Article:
Response To Section 3 Grounding For The Metaphysics Of Morals, By Immanuel Kant – Book Report/Review Example
[Due Response to Section 3 Grounding for the Metaphysics of Morals, by Immanuel Kant Kant has a very unique perspective on goodness. According to him, the fundamental form of goodness can only be qualified by the will itself. In his opinion, this perspective of goodness is ingrained into common sense moral thought. However, this Kantian view is greatly mistaken, in my opinion. As a matter of fact, it is the core basis on which his ethics are founded. Kant’s view on absolute goodness, for that is the type of goodness I believe he is referring to in chapter 3, is the gist of my counterargument. His view on goodness, specifically the good will, seems deeply flawed to me. First, I am a firm believer that life is full of intrinsic qualities that antecede the value of the good will. In my opinion, these qualities constitute at least the following: the quality of inspiring cognitive achievements of different kinds (including intellectual, artistic, scientific, athletic, among others); the ecological quality of flourishing ecosystems and living organisms; and the quality of freedom from pain and the flaws of physical pain. None of these qualities owe their value to being variants of the good will.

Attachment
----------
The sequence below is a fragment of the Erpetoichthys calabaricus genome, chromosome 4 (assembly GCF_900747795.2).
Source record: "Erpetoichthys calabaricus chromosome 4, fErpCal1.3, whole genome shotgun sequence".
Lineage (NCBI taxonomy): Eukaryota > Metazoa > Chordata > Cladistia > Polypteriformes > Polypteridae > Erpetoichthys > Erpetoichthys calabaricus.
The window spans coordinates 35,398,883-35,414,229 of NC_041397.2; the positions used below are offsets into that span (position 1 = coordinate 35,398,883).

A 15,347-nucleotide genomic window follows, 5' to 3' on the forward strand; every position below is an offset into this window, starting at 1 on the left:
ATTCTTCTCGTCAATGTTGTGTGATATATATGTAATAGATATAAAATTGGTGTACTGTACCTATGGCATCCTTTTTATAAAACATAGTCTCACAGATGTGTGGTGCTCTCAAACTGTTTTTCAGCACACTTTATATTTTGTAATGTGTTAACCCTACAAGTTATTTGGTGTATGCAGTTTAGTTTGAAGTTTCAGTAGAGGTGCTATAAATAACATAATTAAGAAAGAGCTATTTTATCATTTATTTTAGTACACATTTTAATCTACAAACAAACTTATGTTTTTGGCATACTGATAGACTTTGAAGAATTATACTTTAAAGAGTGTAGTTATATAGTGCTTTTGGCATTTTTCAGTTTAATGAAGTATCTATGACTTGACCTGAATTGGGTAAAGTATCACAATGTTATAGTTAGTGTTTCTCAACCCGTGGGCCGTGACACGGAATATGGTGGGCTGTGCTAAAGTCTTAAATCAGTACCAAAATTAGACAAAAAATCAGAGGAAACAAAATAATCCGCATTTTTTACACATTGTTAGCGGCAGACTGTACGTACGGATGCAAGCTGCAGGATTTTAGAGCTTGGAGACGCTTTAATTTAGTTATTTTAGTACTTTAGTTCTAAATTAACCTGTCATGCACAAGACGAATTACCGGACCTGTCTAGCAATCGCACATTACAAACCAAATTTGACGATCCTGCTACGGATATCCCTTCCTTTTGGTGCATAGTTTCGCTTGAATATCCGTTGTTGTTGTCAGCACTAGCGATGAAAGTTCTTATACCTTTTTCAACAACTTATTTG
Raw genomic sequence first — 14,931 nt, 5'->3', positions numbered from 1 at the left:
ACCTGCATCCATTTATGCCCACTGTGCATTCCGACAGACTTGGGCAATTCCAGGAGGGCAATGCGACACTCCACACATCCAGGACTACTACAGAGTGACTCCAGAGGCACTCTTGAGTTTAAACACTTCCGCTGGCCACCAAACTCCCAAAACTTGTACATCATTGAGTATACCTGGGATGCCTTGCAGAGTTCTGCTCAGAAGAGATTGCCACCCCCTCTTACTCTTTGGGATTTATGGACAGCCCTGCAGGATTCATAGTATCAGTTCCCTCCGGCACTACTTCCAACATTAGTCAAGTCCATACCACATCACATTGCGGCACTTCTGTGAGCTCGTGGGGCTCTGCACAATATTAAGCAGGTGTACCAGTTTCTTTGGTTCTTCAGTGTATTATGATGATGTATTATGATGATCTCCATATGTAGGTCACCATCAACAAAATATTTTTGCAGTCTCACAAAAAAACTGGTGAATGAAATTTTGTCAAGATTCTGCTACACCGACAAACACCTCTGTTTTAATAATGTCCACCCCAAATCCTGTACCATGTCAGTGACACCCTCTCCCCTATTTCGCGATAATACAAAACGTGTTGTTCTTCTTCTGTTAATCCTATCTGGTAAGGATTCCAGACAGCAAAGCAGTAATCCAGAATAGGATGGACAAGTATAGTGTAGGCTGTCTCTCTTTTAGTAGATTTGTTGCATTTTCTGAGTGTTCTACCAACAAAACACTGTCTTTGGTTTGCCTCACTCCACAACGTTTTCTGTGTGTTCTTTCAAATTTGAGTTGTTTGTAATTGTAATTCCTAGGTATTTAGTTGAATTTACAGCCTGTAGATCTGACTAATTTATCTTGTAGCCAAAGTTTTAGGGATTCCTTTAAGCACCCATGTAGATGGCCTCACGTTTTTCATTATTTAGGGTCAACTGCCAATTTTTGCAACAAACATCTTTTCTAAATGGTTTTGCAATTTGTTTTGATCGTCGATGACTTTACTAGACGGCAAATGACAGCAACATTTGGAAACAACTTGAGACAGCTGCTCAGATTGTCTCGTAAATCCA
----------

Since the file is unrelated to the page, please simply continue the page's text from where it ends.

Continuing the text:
Secondly, assuming categorical imperative (the good will’s guiding principle) were really distinctly formal (as Kant’s interpretation of it requires it to be), it would, in all honesty, be totally empty (just like so many of its opponents have stated (F.H. Bradley, Hegel, and J.S. Mill et al.). It is therefore unsurprising that Kant’s own view of the categorical imperative openly includes several assumptions on the value of the objects of the concept of will. However, since he is not totally aware of depending on these assumptions about the value of the objects, such assumptions remain speculative, undefended, and unquestioned throughout. All this pushes me to believe that Kant’s freedom, will, and ethics are founded on an illusion about goodness. It is quite impossible to develop a satisfactory ethical theory without openly acknowledging that many things possess intrinsic goodness in a way that antecedes their being the variant of the good will.